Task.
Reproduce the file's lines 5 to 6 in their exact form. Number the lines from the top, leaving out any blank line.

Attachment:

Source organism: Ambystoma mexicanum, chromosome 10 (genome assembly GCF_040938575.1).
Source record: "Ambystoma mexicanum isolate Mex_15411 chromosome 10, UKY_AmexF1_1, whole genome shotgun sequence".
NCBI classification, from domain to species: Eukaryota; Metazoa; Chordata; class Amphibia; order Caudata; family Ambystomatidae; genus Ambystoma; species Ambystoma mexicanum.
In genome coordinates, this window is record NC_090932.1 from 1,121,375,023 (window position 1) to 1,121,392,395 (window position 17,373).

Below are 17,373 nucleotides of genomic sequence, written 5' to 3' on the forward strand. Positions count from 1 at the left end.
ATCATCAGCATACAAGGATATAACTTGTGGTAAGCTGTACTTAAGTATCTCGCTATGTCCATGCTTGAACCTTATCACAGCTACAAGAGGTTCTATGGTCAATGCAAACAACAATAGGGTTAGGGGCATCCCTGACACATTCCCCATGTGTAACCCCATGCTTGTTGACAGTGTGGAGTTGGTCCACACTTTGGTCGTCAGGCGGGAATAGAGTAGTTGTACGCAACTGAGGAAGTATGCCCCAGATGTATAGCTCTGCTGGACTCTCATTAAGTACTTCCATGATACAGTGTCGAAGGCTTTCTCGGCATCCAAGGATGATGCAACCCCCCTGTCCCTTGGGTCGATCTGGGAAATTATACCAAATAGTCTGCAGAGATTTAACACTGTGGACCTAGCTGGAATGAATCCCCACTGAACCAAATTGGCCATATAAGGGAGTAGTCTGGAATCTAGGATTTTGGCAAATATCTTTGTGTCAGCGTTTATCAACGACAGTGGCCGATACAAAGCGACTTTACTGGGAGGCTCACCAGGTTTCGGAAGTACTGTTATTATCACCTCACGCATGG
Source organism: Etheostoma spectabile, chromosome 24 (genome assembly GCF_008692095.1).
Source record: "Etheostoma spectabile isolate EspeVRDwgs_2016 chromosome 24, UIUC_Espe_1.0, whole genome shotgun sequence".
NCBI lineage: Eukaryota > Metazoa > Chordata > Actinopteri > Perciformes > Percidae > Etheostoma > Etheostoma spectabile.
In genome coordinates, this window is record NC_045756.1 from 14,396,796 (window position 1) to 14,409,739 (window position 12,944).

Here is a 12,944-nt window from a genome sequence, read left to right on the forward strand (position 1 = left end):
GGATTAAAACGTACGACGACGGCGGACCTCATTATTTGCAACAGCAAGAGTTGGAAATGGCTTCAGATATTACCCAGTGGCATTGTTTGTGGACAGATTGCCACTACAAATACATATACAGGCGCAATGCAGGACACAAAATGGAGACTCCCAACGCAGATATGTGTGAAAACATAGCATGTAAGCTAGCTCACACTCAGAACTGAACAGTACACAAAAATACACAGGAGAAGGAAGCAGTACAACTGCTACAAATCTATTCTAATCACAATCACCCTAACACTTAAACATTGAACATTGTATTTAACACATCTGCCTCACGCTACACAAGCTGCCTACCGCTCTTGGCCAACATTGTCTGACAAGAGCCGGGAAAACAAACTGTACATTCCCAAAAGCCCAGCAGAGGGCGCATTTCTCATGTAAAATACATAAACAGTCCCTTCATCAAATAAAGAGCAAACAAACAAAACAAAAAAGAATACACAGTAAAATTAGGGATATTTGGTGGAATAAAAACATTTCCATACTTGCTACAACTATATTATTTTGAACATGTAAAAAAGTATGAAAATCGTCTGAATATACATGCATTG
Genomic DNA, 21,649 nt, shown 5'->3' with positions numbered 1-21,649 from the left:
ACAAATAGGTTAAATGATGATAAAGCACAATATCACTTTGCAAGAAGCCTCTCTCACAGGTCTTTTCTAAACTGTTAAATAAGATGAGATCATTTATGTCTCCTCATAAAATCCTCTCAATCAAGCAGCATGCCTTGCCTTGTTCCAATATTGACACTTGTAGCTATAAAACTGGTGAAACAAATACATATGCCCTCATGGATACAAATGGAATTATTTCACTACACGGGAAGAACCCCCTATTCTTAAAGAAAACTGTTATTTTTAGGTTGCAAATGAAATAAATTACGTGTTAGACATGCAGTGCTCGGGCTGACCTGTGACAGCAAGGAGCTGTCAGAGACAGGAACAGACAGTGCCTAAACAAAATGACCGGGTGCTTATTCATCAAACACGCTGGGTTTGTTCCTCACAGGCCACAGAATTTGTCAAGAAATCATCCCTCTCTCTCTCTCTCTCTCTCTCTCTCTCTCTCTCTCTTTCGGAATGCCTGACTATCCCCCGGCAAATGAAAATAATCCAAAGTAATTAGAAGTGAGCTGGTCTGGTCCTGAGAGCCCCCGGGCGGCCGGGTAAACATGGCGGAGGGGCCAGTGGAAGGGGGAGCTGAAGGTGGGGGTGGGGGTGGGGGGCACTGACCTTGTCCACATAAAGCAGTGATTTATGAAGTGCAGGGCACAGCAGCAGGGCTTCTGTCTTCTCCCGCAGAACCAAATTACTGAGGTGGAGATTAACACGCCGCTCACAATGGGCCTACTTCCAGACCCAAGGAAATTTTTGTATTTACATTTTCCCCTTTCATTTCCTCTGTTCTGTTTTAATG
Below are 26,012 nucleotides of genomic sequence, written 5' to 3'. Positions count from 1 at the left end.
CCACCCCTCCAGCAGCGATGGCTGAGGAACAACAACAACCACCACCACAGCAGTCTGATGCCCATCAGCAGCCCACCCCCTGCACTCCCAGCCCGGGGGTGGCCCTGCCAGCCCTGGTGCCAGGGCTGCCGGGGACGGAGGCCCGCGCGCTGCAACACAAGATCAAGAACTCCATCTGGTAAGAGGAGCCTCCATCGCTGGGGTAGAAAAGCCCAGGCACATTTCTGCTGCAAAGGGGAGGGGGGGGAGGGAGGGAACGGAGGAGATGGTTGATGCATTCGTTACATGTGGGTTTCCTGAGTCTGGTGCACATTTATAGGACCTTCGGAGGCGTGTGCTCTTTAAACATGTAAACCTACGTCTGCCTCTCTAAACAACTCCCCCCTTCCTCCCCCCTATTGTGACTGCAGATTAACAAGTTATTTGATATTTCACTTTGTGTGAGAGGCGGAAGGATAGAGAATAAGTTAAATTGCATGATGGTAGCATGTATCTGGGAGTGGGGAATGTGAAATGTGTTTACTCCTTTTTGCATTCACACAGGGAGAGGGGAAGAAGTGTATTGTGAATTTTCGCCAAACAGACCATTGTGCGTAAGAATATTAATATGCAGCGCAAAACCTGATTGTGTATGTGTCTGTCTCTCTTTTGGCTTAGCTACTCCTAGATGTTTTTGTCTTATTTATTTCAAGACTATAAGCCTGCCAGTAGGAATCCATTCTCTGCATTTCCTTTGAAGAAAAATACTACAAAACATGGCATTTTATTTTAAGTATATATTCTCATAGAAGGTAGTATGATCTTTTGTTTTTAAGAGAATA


Below are 17,373 nucleotides of genomic sequence, written 5' to 3' on the forward strand. Positions count from 1 at the left end.
ATCATCAGCATACAAGGATATAACTTGTGGTAAGCTGTACTTAAGTATCTCGCTATGTCCATGCTTGAACCTTATCACAGCTACAAGAGGTTCTATGGTCAATGCAAACAACAATAGGGTTAGGGGCATCCCTGACACATTCCCCATGTGTAACCCCATGCTTGTTGACAGTGTGGAGTTGGTCCACACTTTGGTCGTCAGGCGGGAATAGAGTAGTTGTACGCAACTGAGGAAGTATGCCCCAGATGTATAGCTCTGCTGGACTCTCATTAAGTACTTCCATGATACAGTGTCGAAGGCTTTCTCGGCATCCAAGGATGATGCAACCCCCCTGTCCCTTGGGTCGATCTGGGAAATTATACCAAATAGTCTGCAGAGATTTAACACTGTGGACCTAGCTGGAATGAATCCCCACTGAACCAAATTGGCCATATAAGGGAGTAGTCTGGAATCTAGGATTTTGGCAAATATCTTTGTGTCAGCGTTTATCAACGACAGTGGCCGATACAAAGCGACTTTACTGGGAGGCTCACCAGGTTTCGGAAGTACTGTTATTATCACCTCACGCATGG